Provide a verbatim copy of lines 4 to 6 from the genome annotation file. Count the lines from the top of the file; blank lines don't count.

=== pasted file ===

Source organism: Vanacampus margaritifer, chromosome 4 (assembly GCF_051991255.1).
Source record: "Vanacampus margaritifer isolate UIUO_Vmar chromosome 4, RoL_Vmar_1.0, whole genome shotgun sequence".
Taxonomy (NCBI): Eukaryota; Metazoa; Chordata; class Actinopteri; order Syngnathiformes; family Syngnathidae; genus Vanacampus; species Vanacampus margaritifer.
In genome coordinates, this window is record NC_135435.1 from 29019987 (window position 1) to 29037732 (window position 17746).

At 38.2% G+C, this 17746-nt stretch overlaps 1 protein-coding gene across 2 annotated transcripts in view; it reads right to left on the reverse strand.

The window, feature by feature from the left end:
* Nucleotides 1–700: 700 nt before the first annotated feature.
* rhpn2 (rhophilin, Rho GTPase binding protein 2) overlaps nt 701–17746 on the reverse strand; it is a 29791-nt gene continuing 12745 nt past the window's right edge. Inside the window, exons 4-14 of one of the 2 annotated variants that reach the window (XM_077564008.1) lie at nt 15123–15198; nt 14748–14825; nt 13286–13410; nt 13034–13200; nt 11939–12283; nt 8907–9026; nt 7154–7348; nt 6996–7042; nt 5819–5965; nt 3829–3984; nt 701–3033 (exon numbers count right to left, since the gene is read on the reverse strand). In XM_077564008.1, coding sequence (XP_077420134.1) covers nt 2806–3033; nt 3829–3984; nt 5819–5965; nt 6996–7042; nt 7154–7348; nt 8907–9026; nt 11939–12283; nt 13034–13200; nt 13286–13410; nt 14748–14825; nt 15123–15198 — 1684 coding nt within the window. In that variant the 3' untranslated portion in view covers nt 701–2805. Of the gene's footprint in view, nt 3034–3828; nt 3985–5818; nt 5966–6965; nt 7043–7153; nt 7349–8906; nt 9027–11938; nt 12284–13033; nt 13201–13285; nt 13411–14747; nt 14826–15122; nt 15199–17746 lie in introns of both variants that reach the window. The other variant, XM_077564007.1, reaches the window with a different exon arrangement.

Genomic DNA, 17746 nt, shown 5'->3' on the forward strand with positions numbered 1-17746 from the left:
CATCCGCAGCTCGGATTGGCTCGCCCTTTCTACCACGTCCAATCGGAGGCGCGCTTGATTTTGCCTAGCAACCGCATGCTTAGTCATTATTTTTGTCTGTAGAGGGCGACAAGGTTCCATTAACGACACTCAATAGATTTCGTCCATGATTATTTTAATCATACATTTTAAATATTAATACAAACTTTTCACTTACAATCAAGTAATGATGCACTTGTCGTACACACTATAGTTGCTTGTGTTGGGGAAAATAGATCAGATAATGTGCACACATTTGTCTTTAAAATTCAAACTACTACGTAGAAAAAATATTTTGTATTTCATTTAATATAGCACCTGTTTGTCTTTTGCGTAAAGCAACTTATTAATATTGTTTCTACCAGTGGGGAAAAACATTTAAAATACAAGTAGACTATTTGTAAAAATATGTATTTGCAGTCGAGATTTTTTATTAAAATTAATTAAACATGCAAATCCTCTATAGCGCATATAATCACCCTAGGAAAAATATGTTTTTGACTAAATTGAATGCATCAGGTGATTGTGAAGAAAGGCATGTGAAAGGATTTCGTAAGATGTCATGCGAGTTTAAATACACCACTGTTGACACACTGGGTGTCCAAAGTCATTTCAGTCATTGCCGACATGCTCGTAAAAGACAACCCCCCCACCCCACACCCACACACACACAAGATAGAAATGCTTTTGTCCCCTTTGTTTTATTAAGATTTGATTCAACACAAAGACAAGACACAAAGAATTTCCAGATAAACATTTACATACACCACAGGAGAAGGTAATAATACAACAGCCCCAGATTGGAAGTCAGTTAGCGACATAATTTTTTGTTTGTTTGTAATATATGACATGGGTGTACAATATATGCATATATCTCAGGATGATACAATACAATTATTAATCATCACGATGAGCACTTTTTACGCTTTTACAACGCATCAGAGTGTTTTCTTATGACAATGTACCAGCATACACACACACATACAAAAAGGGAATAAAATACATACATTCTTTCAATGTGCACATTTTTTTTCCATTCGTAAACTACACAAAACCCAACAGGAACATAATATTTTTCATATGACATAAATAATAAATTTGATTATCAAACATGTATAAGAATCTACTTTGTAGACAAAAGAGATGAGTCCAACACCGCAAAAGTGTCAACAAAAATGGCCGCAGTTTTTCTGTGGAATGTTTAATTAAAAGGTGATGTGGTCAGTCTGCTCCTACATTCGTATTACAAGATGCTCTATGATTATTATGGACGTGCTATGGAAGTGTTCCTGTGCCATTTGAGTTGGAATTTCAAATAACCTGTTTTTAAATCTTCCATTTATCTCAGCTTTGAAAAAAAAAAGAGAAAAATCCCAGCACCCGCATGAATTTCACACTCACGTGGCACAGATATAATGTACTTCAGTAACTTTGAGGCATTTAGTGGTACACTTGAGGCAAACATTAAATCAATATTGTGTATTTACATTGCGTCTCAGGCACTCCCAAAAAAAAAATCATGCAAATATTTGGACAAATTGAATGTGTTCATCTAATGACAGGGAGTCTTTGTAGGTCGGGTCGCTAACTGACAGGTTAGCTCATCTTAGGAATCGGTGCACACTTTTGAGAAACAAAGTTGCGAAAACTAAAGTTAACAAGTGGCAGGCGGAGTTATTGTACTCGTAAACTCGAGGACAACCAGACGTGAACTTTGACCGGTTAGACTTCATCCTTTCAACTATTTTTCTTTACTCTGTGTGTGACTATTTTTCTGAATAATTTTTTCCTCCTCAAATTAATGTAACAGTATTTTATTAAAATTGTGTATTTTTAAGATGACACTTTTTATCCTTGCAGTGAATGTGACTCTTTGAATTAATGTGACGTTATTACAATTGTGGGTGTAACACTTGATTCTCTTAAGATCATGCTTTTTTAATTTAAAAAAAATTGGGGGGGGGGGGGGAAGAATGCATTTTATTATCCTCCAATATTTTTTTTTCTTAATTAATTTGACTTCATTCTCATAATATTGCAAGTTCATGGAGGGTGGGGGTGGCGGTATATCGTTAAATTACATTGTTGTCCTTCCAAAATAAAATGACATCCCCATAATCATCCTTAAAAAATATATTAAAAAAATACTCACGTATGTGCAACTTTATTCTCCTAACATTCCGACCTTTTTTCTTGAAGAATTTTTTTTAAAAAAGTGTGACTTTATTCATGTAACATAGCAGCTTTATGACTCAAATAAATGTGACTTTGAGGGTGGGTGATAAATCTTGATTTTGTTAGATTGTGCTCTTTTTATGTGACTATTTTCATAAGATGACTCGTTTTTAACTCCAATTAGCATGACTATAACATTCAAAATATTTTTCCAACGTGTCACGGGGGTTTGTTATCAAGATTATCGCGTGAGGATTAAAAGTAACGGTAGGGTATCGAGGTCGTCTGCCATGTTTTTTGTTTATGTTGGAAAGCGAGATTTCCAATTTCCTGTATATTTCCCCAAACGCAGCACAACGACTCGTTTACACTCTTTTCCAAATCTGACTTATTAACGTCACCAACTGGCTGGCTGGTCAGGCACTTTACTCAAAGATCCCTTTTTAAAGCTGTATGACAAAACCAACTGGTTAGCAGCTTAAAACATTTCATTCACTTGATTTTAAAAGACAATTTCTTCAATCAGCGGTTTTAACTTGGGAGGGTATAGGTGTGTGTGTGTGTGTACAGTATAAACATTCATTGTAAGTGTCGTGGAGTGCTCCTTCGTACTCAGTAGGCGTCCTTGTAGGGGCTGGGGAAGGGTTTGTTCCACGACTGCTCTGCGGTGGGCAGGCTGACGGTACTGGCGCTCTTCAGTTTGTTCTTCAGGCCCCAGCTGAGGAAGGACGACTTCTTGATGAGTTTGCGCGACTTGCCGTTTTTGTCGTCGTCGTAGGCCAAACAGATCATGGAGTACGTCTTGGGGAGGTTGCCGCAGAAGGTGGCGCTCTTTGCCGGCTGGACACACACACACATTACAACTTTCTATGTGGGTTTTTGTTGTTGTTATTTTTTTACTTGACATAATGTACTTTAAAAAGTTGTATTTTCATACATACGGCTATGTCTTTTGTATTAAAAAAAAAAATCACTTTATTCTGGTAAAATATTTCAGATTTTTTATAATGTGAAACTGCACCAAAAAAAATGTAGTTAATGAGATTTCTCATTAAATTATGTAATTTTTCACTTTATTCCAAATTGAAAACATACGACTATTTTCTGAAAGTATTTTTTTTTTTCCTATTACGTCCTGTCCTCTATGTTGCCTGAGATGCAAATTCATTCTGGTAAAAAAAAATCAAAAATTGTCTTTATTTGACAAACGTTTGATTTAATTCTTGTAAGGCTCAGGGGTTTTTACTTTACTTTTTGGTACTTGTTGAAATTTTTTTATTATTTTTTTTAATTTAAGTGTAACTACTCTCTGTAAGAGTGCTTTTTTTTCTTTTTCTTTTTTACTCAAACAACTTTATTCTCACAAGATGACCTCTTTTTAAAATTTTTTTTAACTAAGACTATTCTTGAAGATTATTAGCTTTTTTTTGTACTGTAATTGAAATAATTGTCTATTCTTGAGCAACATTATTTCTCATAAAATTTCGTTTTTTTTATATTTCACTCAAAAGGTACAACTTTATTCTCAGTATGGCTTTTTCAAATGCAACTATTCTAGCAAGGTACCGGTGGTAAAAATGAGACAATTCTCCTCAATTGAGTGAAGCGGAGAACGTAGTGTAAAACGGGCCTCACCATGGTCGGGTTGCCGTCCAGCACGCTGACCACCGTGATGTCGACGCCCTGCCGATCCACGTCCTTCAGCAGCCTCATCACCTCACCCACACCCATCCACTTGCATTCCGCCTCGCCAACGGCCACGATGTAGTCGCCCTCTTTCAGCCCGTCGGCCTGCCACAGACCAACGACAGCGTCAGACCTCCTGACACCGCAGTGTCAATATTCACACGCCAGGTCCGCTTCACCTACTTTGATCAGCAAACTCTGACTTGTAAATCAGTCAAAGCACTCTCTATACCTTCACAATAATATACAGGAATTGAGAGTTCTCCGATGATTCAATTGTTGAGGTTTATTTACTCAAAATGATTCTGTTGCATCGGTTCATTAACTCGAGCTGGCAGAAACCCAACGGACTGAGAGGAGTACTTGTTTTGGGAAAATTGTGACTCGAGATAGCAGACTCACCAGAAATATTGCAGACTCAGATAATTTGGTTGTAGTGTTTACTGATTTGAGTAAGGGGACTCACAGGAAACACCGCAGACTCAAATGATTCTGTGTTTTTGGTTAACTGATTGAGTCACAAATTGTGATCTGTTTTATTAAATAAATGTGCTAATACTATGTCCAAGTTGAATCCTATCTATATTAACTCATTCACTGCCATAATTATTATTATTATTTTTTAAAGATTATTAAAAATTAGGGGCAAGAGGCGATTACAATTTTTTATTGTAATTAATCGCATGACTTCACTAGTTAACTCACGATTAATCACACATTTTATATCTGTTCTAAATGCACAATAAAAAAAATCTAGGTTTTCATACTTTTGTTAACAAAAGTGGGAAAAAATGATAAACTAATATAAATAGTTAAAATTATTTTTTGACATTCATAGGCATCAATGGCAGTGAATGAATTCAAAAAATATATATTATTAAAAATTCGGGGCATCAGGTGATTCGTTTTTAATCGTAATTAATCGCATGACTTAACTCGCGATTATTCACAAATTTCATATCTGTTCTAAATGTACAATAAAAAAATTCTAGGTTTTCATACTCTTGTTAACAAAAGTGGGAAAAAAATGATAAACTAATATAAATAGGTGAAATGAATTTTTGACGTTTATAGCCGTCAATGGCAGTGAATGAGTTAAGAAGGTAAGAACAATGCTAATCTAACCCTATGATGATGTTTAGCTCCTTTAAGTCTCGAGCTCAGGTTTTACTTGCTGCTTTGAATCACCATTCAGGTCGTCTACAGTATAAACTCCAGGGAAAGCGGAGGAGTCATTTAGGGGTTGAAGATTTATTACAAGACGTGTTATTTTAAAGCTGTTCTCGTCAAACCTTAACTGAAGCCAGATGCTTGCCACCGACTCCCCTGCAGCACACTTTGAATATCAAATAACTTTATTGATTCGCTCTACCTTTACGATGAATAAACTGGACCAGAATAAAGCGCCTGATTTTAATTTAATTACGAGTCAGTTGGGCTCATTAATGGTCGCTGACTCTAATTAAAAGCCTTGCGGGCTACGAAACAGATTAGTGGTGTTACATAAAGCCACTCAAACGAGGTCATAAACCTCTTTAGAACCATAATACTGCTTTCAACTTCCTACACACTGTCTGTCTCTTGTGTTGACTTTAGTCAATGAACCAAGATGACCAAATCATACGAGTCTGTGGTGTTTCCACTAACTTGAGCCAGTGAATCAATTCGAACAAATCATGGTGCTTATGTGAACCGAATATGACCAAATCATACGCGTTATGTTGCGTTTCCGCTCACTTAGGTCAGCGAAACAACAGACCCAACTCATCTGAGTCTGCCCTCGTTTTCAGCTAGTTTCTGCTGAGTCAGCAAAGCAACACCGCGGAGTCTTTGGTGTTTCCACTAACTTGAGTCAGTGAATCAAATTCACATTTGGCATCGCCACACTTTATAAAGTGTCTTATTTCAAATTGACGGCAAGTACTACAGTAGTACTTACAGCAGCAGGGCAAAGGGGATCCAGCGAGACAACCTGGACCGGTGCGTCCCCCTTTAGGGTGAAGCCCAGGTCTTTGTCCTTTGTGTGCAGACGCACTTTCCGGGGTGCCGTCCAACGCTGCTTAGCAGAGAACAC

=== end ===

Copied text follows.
In genome coordinates, this window is record NC_135435.1 from 29019987 (window position 1) to 29037732 (window position 17746).

At 38.2% G+C, this 17746-nt stretch overlaps 1 protein-coding gene across 2 annotated transcripts in view; it reads right to left on the reverse strand.

The window, feature by feature from the left end: